Squad Mobility’s CEO tells Rory Jackson the story behind developing the company’s solar-powered urban runabout
Although DC fast charging and hydrogen refuelling are gaining in popularity for quickly replenishing EV energy stores, considerable infrastructural investment is needed if sufficient charging stations and hydrogen supply points are to be made available for consumers and commercial fleets.
While solar panels are a relative rarity among the technologies being adapted for e-mobility, solar-electric powertrains can be charged wherever there is sunlight, without needing to be plugged in – potentially making them much more convenient than the more infrastructurally dependant battery-electric and hydrogen EVs around the world.
This ease of charging is one reason that Robert Hoevers, CEO of Netherlands-based Squad Mobility, has led his team to develop the solar-powered Squad Solar City Car over the past few years.
The Squad is a two-seater road vehicle reminiscent of a golf cart. It has a panel of solar cells on its cabin roof, and has been designed to be used as an easy-access ride-sharing platform similar to the e-scooters and e-bikes proliferating throughout the urban centres of the world.
While the EV looks simple at first glance, Hoevers (along with his co-founder Chris Klok) has led the design and engineering of the Squad by drawing on experiences and career positions held across not only e-mobility companies but racing organisations and IC-engine automotive OEMs as well.
“When I was in middle school, my older brother bought a Yamaha XT off-roading motorcycle, a bike I still love to this day. He picked me up from school on it, and that was the first time I remember really wanting to spend my life making vehicles that moved fast,” Hoevers says.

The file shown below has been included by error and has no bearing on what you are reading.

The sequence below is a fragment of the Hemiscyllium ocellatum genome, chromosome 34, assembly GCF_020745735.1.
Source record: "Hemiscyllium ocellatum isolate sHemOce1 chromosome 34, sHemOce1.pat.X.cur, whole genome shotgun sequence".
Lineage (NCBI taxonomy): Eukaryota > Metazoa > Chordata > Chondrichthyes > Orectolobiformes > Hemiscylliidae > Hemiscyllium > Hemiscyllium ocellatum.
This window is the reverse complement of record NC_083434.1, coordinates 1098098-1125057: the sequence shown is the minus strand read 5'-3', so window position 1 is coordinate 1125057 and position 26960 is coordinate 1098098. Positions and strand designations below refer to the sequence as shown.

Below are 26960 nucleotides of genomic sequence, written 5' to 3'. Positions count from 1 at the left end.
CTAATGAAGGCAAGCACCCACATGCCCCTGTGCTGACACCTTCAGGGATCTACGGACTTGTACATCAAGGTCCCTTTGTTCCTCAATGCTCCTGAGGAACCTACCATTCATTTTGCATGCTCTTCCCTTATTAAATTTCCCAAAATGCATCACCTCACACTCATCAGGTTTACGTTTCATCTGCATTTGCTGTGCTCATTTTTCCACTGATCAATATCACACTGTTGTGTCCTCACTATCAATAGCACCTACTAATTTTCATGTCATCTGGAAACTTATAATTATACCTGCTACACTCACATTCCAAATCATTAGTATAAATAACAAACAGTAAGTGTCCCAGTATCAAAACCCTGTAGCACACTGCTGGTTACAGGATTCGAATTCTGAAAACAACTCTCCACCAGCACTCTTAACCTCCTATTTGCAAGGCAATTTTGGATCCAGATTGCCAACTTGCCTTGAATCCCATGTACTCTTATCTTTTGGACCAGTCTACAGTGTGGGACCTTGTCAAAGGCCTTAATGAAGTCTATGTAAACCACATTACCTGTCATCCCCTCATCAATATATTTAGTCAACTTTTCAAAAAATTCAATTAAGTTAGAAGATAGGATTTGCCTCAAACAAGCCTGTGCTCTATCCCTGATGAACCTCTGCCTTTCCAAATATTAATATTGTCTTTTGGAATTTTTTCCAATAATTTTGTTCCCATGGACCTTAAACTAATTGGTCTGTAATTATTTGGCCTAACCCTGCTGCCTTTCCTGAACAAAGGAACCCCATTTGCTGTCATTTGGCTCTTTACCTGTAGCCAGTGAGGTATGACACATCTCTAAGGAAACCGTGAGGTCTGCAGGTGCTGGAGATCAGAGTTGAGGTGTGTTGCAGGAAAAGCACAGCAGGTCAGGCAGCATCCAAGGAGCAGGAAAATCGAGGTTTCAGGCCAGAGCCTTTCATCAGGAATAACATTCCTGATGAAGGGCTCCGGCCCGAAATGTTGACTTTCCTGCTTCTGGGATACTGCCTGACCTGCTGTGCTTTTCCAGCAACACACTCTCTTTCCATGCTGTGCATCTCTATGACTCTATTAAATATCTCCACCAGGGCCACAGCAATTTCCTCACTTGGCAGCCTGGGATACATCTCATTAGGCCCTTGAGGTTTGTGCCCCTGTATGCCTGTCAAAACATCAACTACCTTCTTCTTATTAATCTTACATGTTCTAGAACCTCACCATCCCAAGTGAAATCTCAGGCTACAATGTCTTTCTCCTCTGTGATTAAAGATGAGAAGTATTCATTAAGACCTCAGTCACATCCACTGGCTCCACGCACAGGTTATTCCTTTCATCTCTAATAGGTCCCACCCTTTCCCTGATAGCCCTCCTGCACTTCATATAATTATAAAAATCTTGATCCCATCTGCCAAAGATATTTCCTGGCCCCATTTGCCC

Indeed, the years following his university education in Industrial Design Engineering at Delft were spent on a range of different road and race vehicle projects.
The road to e-mobility
Hoevers’ turning point towards electric powertrains came in 2009, when he founded EPowerGP, one of the organisations that would ultimately lead to the founding of Formula E.
“Working at EPowerGP taught me a lot about what you can actually do with electric drivetrains, how different people want to change or configure them and why, and how racing or commercial regulations for them can form,” he explains.
“For example, it always struck me as strange that Formula E initially stuck to a central e-motor with a mechanical differential, when using separate motors in the rear with electronic differentials, or potentially four-wheel drive, would make so much more sense.”
Hoevers’ move into solar technology came gradually. During his fourth and fifth years heading EPowerGP, he also worked at BonGo Innovations, a retailer for home photovoltaic (PV) systems, and in 2018 he started working at solar EV maker Lightyear.
That company was spun out from Solar Team Eindhoven, which has won the World Solar Challenge numerous times and has gained a lot of attention for its Lightyear One EV. This is a large hatchback that is due to start serial production this year, and it features solar cells across its roof that charge at an average rate of 0.996 kW – enough for 12 km per hour.
“The Lightyear One incorporates a number of great EV technologies, such as in-wheel motors that independently controlled using advanced torque vectoring, but Chris and I felt it was something of a shame that the car was rather expensive – it’s a large and advanced passenger EV – so this great platform for sustainable mobility wouldn’t be accessible to everybody,” Hoevers explains.
“It’s especially striking to me because solar is priced so incredibly low now. A kilowatt of solar cells – which is what the Lightyear One has sitting on its roof – costs only €200. A €150,000 car shouldn’t be necessary to get the clean energy benefits of €200 worth of solar cells, especially when PV reduces the quantity of batteries your car needs.”